Destruction of Hazardous Chemicals in the Laboratory

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Wiley, May 9, 2012 - 800 pages
The book describes practical procedures for the destruction of hazardous chemicals and biological agents in the laboratory in which they are used. The book is a continuation and expansion of “Destruction of Hazardous Chemicals in the Laboratory.” It follows the same general approach as the first and second editions but includes a number of new chapters including one on using advanced oxidation techniques as a general means of degrading chemicals. All the monographs from the second edition are incorporated in this volume and are revised and extended as necessary. A number of new monographs describing procedures for the destruction of hazardous chemicals have also been added.

The destruction of many pharmaceuticals is also described in this book. This subject has become of increasing importance with recent reports of the detection of pharmaceuticals in the water supply. Finally a new addition is the chapter “General Methods for the Destruction of Hazardous Chemicals in the Laboratory.” This chapter describes recent advanced oxidation methods that should be generally applicable to all organic compounds. The methods use commonly available laboratory equipment and reagents.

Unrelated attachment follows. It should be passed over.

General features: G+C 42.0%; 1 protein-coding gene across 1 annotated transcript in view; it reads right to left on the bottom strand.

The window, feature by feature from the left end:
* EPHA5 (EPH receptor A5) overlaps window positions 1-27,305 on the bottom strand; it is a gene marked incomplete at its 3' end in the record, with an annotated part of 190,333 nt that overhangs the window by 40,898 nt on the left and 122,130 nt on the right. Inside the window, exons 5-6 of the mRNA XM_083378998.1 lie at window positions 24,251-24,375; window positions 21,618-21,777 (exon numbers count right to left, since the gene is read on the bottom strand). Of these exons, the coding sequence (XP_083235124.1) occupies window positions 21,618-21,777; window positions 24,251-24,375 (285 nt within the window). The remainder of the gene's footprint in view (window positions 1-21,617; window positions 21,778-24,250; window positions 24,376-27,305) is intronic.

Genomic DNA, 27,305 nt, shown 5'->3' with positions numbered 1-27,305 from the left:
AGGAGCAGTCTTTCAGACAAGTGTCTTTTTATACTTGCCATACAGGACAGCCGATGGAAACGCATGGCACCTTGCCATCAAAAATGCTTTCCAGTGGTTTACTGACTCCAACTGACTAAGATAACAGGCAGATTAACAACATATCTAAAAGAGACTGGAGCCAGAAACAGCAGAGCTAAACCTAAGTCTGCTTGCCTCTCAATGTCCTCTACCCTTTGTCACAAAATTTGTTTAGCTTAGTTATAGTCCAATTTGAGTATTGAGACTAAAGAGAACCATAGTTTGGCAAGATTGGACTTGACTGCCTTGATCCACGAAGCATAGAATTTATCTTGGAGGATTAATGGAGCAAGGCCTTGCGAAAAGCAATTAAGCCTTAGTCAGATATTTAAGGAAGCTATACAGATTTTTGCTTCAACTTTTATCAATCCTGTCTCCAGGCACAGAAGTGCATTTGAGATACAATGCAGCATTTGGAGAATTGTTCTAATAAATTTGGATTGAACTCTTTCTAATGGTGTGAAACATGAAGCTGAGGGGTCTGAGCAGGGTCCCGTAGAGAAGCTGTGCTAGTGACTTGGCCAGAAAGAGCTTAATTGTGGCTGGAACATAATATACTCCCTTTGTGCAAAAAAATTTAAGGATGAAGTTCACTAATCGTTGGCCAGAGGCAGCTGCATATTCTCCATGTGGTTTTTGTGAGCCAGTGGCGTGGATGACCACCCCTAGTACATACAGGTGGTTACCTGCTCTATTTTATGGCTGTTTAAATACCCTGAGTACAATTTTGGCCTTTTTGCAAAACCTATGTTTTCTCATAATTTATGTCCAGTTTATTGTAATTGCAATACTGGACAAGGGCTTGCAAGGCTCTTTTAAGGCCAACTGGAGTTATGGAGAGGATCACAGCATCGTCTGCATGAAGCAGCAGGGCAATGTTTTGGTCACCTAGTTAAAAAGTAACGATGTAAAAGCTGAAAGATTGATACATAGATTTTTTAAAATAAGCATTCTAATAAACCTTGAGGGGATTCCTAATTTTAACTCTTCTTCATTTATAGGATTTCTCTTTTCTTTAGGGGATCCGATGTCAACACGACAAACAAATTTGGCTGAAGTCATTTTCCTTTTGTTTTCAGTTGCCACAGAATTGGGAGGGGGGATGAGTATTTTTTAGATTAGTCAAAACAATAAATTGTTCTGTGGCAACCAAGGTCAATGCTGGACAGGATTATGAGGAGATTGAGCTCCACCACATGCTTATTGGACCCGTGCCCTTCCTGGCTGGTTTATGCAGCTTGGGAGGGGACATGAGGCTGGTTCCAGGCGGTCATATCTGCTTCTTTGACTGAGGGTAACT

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About the author (2012)

George Lunn, PhD, has been working as a review chemist for the FDA's Office of New Drug Quality Assessment since 1996. Previously, he was a senior research scientist in the Environmental Control and Research Program at the NCI-Frederick Cancer Research and Development Center. He has written nine books and over sixty papers and review articles.

Eric B. Sansone, PhD, was the director of the Environmental Control and Research Program at the NCI-Frederick Cancer Research and Development Center until his retirement. He has also worked as a consultant in industrial hygiene and air pollution control for a widely diversified group of industries, law firms, universities, and governmental agencies. He has published many articles on the assessment of risk in cancer research.

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